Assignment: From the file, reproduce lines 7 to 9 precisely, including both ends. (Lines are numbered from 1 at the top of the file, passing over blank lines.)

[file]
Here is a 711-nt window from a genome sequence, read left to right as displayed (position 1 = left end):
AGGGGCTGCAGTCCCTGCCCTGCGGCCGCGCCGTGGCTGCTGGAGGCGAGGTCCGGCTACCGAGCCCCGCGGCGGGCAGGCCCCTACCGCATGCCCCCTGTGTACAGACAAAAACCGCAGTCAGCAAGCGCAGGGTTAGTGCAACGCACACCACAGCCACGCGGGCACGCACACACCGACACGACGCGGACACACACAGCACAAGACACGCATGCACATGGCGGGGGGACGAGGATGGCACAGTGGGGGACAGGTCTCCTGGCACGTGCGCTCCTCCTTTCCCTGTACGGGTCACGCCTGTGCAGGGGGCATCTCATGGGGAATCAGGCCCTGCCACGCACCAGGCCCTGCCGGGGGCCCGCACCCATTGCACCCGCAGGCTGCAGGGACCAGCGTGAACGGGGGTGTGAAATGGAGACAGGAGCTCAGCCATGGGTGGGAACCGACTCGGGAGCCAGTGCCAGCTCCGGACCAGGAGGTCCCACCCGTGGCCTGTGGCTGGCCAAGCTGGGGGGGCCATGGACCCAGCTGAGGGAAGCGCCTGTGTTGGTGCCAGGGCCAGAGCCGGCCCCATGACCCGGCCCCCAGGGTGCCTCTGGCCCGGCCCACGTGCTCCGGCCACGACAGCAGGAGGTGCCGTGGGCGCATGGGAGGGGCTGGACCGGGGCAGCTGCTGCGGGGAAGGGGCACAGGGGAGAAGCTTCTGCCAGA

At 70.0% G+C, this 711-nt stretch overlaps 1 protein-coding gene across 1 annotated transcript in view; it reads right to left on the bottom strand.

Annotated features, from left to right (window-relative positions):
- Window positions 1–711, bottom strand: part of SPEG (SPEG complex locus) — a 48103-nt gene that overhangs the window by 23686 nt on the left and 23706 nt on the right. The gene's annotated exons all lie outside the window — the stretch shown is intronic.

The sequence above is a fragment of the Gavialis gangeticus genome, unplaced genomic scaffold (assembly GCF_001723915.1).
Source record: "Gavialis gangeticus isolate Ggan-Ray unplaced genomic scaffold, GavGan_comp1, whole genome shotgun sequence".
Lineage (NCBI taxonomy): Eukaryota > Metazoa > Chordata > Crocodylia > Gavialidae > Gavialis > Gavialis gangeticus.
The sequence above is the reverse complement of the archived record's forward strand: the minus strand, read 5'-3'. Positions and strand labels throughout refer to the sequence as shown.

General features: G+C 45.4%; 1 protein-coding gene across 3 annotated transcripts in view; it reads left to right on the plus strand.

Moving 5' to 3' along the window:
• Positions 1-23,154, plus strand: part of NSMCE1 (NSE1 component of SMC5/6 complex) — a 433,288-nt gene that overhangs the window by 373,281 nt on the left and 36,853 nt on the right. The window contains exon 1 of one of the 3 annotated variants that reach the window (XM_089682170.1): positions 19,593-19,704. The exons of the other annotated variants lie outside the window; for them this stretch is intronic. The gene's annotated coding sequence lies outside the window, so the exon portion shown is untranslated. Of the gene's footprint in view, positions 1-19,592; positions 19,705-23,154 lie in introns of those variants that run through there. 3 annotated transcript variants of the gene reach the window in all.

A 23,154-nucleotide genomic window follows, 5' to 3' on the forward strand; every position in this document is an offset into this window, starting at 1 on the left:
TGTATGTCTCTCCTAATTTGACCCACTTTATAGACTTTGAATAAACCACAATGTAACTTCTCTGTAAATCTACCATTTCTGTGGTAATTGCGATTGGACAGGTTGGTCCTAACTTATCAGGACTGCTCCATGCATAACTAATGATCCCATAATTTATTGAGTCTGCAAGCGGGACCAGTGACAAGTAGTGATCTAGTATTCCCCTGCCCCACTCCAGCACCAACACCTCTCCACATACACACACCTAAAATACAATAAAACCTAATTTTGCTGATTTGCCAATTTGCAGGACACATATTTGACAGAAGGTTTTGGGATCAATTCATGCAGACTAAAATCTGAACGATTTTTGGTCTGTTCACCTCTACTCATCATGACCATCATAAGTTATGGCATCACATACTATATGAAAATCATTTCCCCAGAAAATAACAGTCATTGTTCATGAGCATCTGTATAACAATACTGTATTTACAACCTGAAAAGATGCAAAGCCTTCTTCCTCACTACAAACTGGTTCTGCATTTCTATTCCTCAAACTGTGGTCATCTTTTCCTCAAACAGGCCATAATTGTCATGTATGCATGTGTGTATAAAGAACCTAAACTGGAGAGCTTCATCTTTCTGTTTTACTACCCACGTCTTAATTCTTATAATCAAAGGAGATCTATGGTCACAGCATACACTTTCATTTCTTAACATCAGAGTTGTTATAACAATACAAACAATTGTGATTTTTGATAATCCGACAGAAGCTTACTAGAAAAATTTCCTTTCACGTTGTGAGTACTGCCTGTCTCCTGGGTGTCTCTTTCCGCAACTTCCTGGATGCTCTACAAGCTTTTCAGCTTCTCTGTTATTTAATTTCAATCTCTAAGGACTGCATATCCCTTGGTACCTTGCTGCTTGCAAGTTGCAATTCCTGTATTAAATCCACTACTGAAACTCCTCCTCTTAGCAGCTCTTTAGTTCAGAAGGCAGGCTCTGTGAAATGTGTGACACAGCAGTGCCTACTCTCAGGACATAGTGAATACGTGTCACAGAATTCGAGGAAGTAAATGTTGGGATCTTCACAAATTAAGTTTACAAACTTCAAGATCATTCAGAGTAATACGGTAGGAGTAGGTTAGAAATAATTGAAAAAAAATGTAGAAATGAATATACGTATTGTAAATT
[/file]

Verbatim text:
Source record: "Gavialis gangeticus isolate Ggan-Ray unplaced genomic scaffold, GavGan_comp1, whole genome shotgun sequence".
Lineage (NCBI taxonomy): Eukaryota > Metazoa > Chordata > Crocodylia > Gavialidae > Gavialis > Gavialis gangeticus.
The sequence above is the reverse complement of the archived record's forward strand: the minus strand, read 5'-3'. Positions and strand labels throughout refer to the sequence as shown.